McDonald's turns around sales woes with all-day breakfast

McDonald's hit sales pay dirt in 2015 thanks to cheap gas, good weather, and the introduction of an all-day breakfast menu. If there's a problem with all-day breakfast, it's that customers want the full morning meal lineup 24/7. 

Mike Blake/Reuters/File
An Egg McMuffin meal is pictured at a McDonald's restaurant in Encinitas, Calif.

If there’s a problem with McDonald’s introduction of a limited all-day breakfast menu it’s that some customers want the full morning meal lineup 24/7. The problem isn’t sales. Nomura restaurant analyst Mark Kalinowski’s survey of 26 domestic franchisees (accounting for 209 stores) finds a much more upbeat attitude than in the past. These operators say they see improved sales and an improved brand image. One says of the breakfast program, “Raised the brand profile. Brought in some people who had become bored with McDonald’s.”

“We note that the U.S. franchisees’ quantification of their six-month business outlook has dramatically improved from their outlook they cited only three months ago,” Kalinowski writes in a report to clients, released today. The operators polled indicate McDonald’s Q4 2015 same-store sales were up by 4.1%. The outlook for Q1 2016 is almost as good: 3.8% gain in comp sales. We’ll see if the mainstream media reports good news about McDonald’s with the same speed that bad news in Kalinowski’s reports was related. McDonald’s Corp. will announce its Q4 2015 sales on Monday.

Good weather, cheap gas and all-day breakfast are reasons for the Q4 sales commonly cited by operators. “Weather last year, All-Day Breakfast, more positive coverage by the media,” one operator told Kalinowski. Not all those surveyed were totally upbeat: some operators remain critical of corporate leadership. Said one, “The momentum has been more positive in recent months, yet I anticipate that we will see recent sales slide with the McPick 2 transactions. The competition, such as Burger King, will react with equally ridiculous promotions. The individual franchisees will be those that will suffer with weak margins. I feel like when talking with other franchisees throughout the country that the company is still grasping and does not seem to have addressed the core issues affecting our negative results over the past few years.”

Many customers clamor for a full breakfast menu all day.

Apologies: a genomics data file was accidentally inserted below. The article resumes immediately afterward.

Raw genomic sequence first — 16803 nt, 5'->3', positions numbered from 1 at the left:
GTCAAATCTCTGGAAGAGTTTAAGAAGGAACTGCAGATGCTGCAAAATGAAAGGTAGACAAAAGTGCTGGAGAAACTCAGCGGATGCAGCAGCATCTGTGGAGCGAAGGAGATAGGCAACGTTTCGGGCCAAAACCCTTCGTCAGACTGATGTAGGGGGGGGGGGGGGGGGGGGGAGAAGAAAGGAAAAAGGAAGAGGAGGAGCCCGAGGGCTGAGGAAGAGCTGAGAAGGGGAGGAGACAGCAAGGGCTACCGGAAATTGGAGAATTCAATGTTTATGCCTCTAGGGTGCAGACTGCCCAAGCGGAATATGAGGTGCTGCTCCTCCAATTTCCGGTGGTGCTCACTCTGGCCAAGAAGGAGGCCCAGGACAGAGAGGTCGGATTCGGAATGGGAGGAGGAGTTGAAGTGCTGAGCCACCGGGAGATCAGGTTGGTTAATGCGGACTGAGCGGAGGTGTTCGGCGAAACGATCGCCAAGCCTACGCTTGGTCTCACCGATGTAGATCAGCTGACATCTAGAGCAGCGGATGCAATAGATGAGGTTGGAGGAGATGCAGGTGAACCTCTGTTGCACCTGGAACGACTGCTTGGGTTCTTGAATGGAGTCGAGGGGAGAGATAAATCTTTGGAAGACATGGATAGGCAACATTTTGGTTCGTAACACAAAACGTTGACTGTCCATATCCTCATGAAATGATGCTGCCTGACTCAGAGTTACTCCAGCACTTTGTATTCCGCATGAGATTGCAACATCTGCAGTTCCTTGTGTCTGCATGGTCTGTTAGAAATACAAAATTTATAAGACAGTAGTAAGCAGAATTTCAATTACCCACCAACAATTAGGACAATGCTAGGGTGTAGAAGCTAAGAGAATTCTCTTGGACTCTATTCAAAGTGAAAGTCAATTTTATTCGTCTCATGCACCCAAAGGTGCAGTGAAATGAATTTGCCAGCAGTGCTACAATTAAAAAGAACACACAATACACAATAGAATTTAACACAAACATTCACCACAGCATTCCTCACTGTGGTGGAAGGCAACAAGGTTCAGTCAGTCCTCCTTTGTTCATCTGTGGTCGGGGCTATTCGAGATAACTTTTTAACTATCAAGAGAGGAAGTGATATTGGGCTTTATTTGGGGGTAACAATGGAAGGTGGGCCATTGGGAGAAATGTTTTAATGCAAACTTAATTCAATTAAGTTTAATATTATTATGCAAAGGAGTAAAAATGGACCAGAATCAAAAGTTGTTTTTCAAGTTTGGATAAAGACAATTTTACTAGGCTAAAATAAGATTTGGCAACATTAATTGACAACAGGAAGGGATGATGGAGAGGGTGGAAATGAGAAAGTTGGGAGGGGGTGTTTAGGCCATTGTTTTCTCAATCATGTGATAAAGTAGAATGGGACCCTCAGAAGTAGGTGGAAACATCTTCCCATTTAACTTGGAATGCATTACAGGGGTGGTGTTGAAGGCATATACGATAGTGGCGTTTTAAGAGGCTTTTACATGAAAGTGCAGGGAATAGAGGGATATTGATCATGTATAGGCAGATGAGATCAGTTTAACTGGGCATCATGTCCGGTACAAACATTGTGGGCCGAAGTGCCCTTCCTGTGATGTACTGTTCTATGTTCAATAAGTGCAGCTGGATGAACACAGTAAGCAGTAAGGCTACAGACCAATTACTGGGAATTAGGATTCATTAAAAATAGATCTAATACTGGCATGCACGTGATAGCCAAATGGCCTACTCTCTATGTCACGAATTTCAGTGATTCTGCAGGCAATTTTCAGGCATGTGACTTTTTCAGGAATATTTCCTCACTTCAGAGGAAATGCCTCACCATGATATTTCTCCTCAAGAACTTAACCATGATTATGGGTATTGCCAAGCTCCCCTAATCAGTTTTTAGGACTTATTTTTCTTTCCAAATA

Asked what has been the most beneficial aspect of the all-day breakfast program, operators cite improved sales and brand perception. “Old users returning,” said one. Another added, “Added 3% to 5% to sales, customers like it, customers would like the entire breakfast menu all day.” “New customers and sales. Positive conversation from customers,” is another operator’s assessment.

So have been the most challenging aspects? “Increased operational complexity,” is how one operator succinctly puts it. Another agrees: “Somewhat slower service times as a lot of time it is cook to order.”

And then there’s the biscuit/muffin problem (markets serve one or the other all day, but rarely both) and consumers’ interest in having it all, all day. “We are a biscuit market, no muffin products, and some customer expect a full menu,” says one operator. “Explaining to irate customers why the breakfast menu is so limited,” is another comment. One franchisee blames marketing: “Advertising that leads consumers to believe that we have all breakfast items all day, and disappoints them when they cannot get all items when they come in—customers, say they are being misled.”

If breakfast is a hit, the McPick value program is not, at least with a few of the operators surveyed. One jabbed at CEO Steve Easterbrook’s favorite line, saying, “How can we make McDonald’s ‘modern and progressive’ when all we are doing is going back to 2002 promotional prices and again selling sandwiches for $1 each?” Added another, “We are not ‘turned around;’ we had a good fourth quarter basically because of the weather and menu price increases. We are still the low-cost provider in the industry. McPick 2 for $2 must die.”

This article first appeared in BurgerBusiness.

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